From Chile to Genoa, looking for new options for the port cities

13 Novembre, 2013

The current issue of PORTUS is the second of its digital era. The format has been modified to show the content more clearly and to facilitate access to the different articles. The structure of the magazine remains mostly unchanged, but modifications have been made to the homepage to highlight the different sections, as well as the authors and their contributions.

A new section has been created – Spotlight – that focuses on recent events and useful news to provide updated information about port–city relationships and about the latest developments on the waterfront areas of different parts of the world.

The Report of this second digital issue is dedicated to the ports and port cities of Chile. It is well known that this country has a very special geographic configuration. In its long extension from North to South, between the Andes Mountains chain and the sea, one can find fertile valleys in the central area, large deserts in the North and luxuriant forests, large lakes and glaciers in the South. This geographical configuration makes the role of its port cities very important. Near 50 port cities and villages have structured the relationship of this country with the ocean. The main ten ports, which have their own organization – Empresas Portuarias -, and especially the ports in its central area, are involved in most of the country’s international relations and foreign trade.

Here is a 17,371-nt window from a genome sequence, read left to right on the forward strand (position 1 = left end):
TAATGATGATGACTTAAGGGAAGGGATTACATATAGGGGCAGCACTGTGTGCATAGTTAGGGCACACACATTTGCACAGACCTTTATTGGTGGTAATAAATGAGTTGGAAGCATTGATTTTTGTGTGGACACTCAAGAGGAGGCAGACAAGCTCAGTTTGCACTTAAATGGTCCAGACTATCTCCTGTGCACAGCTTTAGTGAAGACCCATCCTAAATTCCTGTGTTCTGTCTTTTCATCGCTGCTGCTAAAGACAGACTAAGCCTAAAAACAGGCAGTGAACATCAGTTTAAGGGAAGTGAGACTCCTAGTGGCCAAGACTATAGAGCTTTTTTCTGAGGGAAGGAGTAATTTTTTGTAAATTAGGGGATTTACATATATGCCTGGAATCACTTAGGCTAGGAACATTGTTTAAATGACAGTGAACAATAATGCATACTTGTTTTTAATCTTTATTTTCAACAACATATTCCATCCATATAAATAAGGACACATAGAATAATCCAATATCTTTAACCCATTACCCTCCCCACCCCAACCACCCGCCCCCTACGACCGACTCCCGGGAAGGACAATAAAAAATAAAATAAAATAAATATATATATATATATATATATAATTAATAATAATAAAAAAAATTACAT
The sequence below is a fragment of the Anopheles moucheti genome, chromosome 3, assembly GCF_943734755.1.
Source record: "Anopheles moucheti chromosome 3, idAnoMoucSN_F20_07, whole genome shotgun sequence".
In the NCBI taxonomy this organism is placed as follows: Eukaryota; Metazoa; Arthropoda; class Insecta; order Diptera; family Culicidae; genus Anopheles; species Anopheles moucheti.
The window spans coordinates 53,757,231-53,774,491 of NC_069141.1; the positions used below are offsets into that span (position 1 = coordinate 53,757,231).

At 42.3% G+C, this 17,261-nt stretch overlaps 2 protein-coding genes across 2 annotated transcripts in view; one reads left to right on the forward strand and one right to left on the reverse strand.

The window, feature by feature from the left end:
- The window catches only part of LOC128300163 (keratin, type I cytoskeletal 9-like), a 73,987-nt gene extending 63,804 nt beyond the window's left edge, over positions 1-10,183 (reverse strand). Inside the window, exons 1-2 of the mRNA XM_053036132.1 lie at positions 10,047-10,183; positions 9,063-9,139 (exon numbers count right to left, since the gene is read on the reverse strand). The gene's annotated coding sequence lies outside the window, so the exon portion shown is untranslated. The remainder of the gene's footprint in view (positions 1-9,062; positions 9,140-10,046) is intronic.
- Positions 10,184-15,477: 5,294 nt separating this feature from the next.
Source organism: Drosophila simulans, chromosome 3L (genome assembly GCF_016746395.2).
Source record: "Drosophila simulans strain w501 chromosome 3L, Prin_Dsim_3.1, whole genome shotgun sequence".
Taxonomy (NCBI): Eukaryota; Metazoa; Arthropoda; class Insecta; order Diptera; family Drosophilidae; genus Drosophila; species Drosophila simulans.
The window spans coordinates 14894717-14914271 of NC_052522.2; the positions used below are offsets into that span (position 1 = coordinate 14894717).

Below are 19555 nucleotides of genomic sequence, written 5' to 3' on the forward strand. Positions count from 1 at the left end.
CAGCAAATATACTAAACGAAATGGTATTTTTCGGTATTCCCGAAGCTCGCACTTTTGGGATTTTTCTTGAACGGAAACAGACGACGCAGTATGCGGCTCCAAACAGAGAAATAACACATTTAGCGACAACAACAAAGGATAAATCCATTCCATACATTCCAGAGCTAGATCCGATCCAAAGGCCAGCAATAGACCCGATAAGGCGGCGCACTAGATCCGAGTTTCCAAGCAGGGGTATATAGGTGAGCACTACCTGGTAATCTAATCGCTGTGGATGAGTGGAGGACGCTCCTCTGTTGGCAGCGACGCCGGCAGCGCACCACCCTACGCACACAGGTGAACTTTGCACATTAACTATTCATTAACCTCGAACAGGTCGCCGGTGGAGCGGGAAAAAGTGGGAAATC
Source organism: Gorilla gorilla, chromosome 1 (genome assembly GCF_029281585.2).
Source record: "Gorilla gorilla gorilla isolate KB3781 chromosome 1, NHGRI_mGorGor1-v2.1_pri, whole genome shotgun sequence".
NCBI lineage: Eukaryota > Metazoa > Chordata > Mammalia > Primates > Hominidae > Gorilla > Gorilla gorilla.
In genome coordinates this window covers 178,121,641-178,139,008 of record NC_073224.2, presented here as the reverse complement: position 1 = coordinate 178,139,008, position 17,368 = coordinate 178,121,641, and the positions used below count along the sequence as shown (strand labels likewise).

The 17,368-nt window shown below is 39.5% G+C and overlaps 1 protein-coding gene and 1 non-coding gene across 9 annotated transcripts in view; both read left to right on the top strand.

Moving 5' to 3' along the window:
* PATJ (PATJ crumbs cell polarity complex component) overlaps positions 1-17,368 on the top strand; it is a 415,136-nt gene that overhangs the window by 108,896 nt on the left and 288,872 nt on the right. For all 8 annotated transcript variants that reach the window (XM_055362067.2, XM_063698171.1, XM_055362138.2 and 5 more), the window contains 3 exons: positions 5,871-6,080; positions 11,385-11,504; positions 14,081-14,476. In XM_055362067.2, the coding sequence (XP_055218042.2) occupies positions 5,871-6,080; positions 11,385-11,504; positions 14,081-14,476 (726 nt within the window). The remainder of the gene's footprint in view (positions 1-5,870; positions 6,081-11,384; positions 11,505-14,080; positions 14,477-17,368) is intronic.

Valparaíso_01_Presencia permanente del puertoPermanent presence of the port in Valparaiso. (© Joan Alemany)

Patagonia_02_Muelle y paisajeDock and landscape in Patagonia. (© Joan Alemany)

In Chile, probably more than in any other country, the areas of contact with the water and the sea, hold a special value. Whether they are touristic beaches, natural reserves, urban spaces, maritime promenades or port zones, these areas are in high demand and in some cases fragile, and almost always hold a high social value that is confronted by potential economic private use. These bordering spaces, boundaries between the sea and the land, also have a symbolic value and contribute to creating the image of how this country builds its intense and extensive relationships with the sea.